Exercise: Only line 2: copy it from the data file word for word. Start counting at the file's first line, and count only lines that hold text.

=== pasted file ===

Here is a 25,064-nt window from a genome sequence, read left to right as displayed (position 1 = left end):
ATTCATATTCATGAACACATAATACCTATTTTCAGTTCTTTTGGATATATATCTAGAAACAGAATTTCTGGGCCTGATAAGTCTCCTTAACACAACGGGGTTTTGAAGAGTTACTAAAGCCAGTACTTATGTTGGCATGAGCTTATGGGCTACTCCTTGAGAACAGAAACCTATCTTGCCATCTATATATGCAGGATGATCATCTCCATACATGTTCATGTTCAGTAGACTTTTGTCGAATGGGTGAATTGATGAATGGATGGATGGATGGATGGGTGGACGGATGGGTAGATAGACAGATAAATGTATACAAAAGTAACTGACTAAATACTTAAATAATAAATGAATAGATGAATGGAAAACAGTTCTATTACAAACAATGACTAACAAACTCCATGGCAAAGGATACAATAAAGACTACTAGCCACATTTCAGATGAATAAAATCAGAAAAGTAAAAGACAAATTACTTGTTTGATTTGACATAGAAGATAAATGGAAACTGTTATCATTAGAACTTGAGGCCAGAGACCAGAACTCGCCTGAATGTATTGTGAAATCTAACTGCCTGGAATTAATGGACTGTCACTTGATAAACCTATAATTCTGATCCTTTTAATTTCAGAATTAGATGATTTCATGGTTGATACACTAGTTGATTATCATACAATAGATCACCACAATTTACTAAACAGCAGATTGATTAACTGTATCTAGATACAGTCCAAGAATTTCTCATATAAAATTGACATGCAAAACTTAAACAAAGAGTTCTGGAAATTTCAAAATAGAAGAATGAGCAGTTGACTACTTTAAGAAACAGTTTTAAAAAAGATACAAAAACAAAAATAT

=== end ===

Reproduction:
ATTCATATTCATGAACACATAATACCTATTTTCAGTTCTTTTGGATATATATCTAGAAACAGAATTTCTGGGCCTGATAAGTCTCCTTAACACAACGGGGTTTTGAAGAGTTACTAAAGCCAGTACTTATGTTGGCATGAGCTTATGGGCTACTCCTTGAGAACAGAAACCTATCTTGCCATCTATATATGCAGGATGATCATCTCCATACATGTTCATGTTCAGTAGACTTTTGTCGAATGGGTGAATTGATGAATGGATGGATGGATGGATGGGTGGACGGATGGGTAGATAGACAGATAAATGTATACAAAAGTAACTGACTAAATACTTAAATAATAAATGAATAGATGAATGGAAAACAGTTCTATTACAAACAATGACTAACAAACTCCATGGCAAAGGATACAATAAAGACTACTAGCCACATTTCAGATGAATAAAATCAGAAAAGTAAAAGACAAATTACTTGTTTGATTTGACATAGAAGATAAATGGAAACTGTTATCATTAGAACTTGAGGCCAGAGACCAGAACTCGCCTGAATGTATTGTGAAATCTAACTGCCTGGAATTAATGGACTGTCACTTGATAAACCTATAATTCTGATCCTTTTAATTTCAGAATTAGATGATTTCATGGTTGATACACTAGTTGATTATCATACAATAGATCACCACAATTTACTAAACAGCAGATTGATTAACTGTATCTAGATACAGTCCAAGAATTTCTCATATAAAATTGACATGCAAAACTTAAACAAAGAGTTCTGGAAATTTCAAAATAGAAGAATGAGCAGTTGACTACTTTAAGAAACAGTTTTAAAAAAGATACAAAAACAAAAATAT